Abolishing the Quant/Qual (and Other) Distinctions
So today was the formal logic lecture in our newly designed social research course. In the spirit of the best pedagogical traditions we established in our quantitative methods course last year, my esteemed colleague L Magee set out to instil in our students the virtues of rigour and precision with a thorough discussion of the connections between logical operators, variable types, and research methods. For reasons that quite elude me, the normally intrepid LM seemed however to stumble when it came to explaining to our students the culminating point of one of his slides, which confidently informed:
Interval – constant intervals between values.
Arbitrary starting point
But degrees are constant and fixed units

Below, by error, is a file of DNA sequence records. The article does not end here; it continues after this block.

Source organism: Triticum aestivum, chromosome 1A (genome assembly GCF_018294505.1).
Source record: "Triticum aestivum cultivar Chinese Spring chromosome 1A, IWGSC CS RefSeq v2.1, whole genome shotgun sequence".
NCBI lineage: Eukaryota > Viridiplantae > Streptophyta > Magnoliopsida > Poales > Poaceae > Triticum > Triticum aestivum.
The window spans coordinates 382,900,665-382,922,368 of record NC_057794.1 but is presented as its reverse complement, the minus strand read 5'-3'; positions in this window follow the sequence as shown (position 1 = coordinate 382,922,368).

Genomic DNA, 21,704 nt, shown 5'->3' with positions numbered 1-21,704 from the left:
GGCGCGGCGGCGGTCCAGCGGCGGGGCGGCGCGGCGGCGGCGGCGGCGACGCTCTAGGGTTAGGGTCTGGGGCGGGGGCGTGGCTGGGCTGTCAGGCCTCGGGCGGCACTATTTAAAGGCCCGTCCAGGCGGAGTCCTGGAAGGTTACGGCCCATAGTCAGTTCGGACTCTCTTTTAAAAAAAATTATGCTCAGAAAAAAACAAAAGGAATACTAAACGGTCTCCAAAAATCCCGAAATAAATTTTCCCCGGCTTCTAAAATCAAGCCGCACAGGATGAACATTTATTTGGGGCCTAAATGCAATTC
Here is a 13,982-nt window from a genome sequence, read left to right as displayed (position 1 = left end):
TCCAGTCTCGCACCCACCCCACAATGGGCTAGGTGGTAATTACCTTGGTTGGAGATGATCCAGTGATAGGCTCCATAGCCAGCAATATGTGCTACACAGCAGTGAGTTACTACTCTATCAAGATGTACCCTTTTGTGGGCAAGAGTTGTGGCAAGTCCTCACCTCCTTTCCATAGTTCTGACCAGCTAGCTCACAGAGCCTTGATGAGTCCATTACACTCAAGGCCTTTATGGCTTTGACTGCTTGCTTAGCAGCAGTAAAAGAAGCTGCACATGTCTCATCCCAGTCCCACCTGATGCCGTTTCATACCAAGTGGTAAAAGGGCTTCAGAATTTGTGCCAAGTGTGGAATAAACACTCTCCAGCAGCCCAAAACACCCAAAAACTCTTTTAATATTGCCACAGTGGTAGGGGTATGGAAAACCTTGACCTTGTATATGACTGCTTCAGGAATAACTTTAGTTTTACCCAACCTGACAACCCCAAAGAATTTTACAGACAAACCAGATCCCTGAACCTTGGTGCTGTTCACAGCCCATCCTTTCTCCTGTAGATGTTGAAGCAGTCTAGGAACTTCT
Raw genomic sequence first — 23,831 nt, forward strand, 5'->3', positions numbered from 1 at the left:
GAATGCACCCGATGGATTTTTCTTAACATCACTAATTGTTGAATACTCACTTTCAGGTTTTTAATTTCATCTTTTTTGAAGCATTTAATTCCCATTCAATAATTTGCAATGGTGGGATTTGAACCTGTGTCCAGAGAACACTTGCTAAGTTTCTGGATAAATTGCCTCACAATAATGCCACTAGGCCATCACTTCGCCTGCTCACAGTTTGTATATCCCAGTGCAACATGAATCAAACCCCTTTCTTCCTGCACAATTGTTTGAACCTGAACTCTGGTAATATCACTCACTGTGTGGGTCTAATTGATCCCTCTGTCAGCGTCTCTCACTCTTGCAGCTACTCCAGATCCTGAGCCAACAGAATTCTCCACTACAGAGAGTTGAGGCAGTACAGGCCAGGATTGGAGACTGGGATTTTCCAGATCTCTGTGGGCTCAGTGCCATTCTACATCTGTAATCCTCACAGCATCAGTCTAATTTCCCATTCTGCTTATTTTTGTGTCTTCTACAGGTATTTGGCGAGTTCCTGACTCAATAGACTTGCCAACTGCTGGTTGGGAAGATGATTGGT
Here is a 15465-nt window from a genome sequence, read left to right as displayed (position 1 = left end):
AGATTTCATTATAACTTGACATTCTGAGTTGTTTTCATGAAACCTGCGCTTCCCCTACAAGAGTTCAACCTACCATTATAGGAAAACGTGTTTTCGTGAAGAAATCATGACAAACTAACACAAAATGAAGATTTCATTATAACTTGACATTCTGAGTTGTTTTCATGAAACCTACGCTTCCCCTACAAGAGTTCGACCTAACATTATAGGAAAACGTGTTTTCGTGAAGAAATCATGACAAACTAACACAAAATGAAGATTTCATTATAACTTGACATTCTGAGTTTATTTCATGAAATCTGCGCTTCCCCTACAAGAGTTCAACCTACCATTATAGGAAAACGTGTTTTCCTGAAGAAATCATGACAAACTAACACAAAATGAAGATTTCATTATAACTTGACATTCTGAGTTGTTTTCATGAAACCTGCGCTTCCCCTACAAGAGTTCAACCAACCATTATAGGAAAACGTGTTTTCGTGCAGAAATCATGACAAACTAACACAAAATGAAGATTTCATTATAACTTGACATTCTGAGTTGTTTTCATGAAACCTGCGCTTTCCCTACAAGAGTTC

Values are additive: 10 degrees + 10 degrees = 4 days
I’m not clear what the problem with this conclusion is meant to be? Why else were you recommending Lewis Carroll during this lecture, were it not to equip our students to parse conclusions such as this?
This is still making me giggle, even now. Nice work, LM. 🙂
Yeah, see, this is my problem as well. During the lecture on Monday, I sort of kept flashing back to it and bursting into giggles – which was of course making LM paranoid that there was some massive new problem with another slide. I tried valiantly to pretend that I just had a really bad case of the sniffles. Do you think I fooled LM?